Gates at the nearby Swanston Street level crossing were provided in 1914. In 1934, the gatekeeper was given control, via a ground frame, of two arms on "Post 3". The gatekeeper also controlled two arms above the bracket distant signal on "Post 5". This arrangement lasted until 1976, when flashing lights were provided.[3] Boom barriers were provided in 2009.[4]

The former State Electricity Commission (SECV) opened a briquette depot nearby in 1940. This led to two new siding into the depot. In March of the same year, the siding was extended by about 200 yards, with the staff-locked connection between the siding and the main line also extended. This provided beneficial for trains using the station to move traffic to football games at the nearby Kardinia Park, which is located nearby in Moorabool Street. Up to seven trains could've been held in the yard.[3]

On 29 September 1959, siding "A", directly opposite the station, was abolished.[3] The run-round loop was re-instated in 1982.[5]

Commencing on 4 November 1968, local passenger services from Geelong were extended to South Geelong, with the car park established, built on part of the goods siding. Initially, one train each way was provided during morning and afternoon peaks, usually followed by an empty car movement. By 1979, the number of local services to and from South Geelong had increased to eight a day, in both directions.[3]

In 1982, siding "A" was re-instated, and extended across the Yarra Street level crossing. The down end crossover was moved about approximately 175 feet. The down home signal was also moved. The points from the platform to the goods siding, now rarely used, and no longer holding empty car trains, could now be Annett locked. The automatic staff exchanger was also removed during 1982. The former Queenscliff branch, which closed in 1976, was now effectively siding "B". The controls for the down and up home signals were removed, and distant signal, "Post 7", in siding "B", was reduced to a single distant arm.[3]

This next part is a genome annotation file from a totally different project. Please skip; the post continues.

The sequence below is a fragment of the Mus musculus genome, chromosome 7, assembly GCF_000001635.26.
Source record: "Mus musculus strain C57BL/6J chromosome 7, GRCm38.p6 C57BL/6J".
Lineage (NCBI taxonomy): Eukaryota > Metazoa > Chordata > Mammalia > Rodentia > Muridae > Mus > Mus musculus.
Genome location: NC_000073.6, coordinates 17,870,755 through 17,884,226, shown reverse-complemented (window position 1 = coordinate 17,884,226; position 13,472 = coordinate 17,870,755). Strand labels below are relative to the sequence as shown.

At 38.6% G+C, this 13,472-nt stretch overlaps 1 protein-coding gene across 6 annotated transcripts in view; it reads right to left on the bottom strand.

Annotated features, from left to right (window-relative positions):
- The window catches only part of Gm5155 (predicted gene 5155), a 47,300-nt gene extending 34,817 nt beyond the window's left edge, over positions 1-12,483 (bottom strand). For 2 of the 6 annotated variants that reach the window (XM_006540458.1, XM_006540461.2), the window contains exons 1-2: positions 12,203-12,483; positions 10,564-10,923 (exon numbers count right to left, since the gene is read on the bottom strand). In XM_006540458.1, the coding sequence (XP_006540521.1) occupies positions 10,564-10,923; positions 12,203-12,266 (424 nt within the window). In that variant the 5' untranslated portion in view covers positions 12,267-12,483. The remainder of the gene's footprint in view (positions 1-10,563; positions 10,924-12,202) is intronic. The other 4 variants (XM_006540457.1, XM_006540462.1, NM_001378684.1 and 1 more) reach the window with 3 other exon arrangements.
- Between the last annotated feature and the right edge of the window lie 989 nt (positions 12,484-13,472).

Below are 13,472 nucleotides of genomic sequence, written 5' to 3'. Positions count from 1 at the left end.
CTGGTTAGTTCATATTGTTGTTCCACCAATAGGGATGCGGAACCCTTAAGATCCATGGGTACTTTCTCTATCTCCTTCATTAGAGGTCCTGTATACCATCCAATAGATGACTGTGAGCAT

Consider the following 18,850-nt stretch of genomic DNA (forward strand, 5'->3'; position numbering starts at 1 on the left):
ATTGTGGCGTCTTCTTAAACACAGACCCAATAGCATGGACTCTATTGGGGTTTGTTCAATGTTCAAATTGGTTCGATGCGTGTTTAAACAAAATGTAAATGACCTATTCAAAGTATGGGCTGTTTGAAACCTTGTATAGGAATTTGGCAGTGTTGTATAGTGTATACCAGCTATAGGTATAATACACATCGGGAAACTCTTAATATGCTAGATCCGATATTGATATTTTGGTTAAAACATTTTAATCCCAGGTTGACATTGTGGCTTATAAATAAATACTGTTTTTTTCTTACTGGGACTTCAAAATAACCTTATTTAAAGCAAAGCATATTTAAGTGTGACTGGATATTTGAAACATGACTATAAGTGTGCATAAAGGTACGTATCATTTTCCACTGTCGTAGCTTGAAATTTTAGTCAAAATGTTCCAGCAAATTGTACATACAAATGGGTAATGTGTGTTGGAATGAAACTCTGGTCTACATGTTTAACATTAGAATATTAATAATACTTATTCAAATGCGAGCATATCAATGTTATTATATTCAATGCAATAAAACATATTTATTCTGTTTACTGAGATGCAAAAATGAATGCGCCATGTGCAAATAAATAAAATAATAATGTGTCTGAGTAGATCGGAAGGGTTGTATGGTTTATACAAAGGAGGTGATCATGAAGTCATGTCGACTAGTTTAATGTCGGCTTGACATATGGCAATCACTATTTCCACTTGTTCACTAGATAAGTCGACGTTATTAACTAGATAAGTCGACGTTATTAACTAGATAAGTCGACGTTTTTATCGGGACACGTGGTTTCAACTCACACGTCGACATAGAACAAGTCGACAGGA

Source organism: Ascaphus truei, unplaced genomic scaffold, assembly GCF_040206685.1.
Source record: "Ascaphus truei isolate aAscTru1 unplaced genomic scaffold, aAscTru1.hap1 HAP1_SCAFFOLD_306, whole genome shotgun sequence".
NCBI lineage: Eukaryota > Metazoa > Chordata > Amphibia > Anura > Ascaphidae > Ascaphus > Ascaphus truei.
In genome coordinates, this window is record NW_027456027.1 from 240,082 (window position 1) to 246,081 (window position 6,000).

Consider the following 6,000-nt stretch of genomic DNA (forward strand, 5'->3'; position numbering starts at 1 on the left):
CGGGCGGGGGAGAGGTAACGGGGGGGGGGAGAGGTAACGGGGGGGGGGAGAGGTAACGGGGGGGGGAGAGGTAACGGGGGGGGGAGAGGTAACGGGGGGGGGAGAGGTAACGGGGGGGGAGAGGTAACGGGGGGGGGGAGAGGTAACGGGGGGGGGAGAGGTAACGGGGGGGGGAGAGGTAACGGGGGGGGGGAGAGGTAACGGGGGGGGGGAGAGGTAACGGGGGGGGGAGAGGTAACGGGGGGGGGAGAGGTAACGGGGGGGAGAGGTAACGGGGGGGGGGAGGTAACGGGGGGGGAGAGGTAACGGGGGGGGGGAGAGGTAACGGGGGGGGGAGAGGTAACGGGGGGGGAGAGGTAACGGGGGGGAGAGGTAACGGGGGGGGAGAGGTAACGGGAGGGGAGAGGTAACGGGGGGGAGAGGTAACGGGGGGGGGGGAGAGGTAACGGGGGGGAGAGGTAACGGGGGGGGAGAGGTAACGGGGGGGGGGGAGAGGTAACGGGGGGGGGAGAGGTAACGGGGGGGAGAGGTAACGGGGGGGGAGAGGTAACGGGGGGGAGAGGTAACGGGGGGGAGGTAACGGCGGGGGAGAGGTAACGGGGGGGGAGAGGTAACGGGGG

In October 1983, the original wooden station building was demolished, and was replaced by the present station building, which opened on 30 September 1984.[2] Two years later, in February 1986, boom barriers replaced hand operated gates at the Yarra Street level crossing.[6] Further signaling alterations occurred in 1992.[7]

Today, South Geelong is staffed part-time,[8] and is serviced by a majority of InterCity Geelong services. The former railway branch line to Queenscliff is now occupied by the Bellarine Rail Trail as far as Drysdale, and the Bellarine Peninsula Railway, between Drysdale and Queenscliff.

The former Geelong Racecourse station was located between South Geelong and Marshall stations. The last service to use the station was in 2005. In February 2011, the loop siding was disconnected from the main line, as part of a sleeper renewal program.[9]

Platforms & services[edit]

South Geelong has one platform. It is serviced by V/Line Geelong and Warrnambool line services.[10][11] Some services terminate at South Geelong although most continue to other destinations.

Platform 1:

References[edit]

  1. ^ South Geelong Vicsig
  2. ^ a b South Geelong Station Rail Geelong
  3. ^ a b c d e f g h i j k l m McLean, Jack (March 1985). South Geelong and Environs. Australian Railway Historical Society (Victorian Division). p. 68-73. ISSN 0310-7477. 
  4. ^ Swanston Street Rail Geelong
  5. ^ Stephen McLean (September 1982). "Country Passenger Service". Newsrail. Australian Railway Historical Society. p. 200. 
  6. ^ "Works". Newsrail. Australian Railway Historical Society. April 1986. p. 127. 
  7. ^ "Works". Newsrail. Australian Railway Historical Society. October 1992. p. 330. 
  8. ^ South Geelong V/Line
  9. ^ Geelong Racecourse Rail Geelong
  10. ^ Geelong - Melbourne timetable Public Transport Victoria
  11. ^ Warrnambool - Melbourne via Colac Public Transport Victoria

External links[edit]